Housing boom has ‘peaked’

Australia’s housing boom has peaked, with the challenge now to pull off a `soft landing’, investment bank Morgan Stanley says as it predicts further interest rates cuts and a mini-budget stimulus.

While official interest rates remain at a record low two per cent, tightened lending standards are prompting a cooling-off period amid slower net migration, its analysts note in a research report.

“We are now calling the peak in the housing cycle, and expect further falls in auction clearance rates and house price momentum, with a negative impact on construction occurring over 2016,” the report said.

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The analysts say the housing slowdown comes at an awkward time for the Australian economy as it transitions out of the mining boom.

“We believe recession risks are elevated as regulators attempt a difficult soft landing of the housing market amidst external and income challenges,” the report said.

“While we believe policymakers have meaningfully tightened credit conditions and are willing to sacrifice some growth to lessen the risk of a ‘crash’ down the track, the challenge is to pull off a ‘soft-landing’, as seen in 2003-04.

Morgan Stanley argues fiscal stimulus is necessary and the federal leadership spill could be a catalyst to unlock a major infrastructure stimulus.

It predicts new prime minister Malcolm Turnbull may use the mid-year economic forecast in December as a mini-budget with a new growth agenda, although Mr Turnbull on Monday said it was not something he had considered.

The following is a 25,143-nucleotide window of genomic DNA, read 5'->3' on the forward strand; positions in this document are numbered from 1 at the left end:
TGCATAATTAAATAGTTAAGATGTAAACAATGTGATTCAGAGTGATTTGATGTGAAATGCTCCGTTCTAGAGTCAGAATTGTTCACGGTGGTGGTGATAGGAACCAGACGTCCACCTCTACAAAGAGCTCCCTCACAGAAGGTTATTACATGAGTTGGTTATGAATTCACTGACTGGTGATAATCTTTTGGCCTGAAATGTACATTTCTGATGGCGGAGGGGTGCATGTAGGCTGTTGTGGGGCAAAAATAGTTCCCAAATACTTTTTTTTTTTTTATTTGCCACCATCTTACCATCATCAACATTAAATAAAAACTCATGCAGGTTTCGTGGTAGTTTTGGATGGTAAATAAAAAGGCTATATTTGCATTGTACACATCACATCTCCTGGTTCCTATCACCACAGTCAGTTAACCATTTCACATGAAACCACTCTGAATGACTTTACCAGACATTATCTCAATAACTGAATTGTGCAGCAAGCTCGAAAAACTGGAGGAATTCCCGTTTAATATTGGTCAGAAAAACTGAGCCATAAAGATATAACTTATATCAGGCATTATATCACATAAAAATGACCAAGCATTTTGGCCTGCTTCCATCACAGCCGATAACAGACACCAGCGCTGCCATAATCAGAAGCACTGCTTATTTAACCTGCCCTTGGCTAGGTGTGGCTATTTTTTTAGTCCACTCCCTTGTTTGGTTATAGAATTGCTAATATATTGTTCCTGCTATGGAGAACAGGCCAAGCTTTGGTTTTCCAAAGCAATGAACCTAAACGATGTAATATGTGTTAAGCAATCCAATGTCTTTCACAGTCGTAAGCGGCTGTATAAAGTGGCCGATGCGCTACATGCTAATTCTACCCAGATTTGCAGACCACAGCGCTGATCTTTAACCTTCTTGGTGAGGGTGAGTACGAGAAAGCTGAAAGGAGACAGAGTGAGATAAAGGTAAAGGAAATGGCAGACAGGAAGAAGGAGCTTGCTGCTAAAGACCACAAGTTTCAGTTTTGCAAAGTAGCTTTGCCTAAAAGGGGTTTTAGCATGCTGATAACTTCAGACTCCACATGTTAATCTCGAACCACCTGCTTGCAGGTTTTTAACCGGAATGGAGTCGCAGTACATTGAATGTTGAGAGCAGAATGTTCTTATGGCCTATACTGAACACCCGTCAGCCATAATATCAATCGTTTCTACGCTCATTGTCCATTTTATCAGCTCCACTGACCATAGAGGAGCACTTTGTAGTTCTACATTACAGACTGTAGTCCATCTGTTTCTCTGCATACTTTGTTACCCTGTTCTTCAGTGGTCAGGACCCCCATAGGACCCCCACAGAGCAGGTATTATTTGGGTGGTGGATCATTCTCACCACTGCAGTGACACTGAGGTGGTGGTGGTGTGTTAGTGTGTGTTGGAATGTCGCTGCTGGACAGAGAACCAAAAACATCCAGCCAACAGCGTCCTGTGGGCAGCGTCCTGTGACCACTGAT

The investment bank believes Australia has about $80 billion of headroom under its triple-A credit rating and could allocate a good part of that to an infrastructure stimulus.

It also argues the RBA will need to cut rates by another 50 basis points by mid-2016 as the housing slowdown impacts on growth, predicting unemployment will rise to 6.8 per cent – from 6.2 per cent currently – and growth will likely miss its forecasts.

RBA governor Glenn Stevens last week said regulatory measures to curb growth in investment home loans are doing their job, and Morgan Stanley believes they will be effective in cooling the market.

Many lenders have hiked interest rates for investors and made it harder for them to get loans while cutting rates for owner occupiers in response to a crackdown by the financial regulator, which has set a 10 per cent `speed limit’ for investor property loan growth.
CoreLogic RP Data on Tuesday said the Sydney housing market is at or slightly past its peak.


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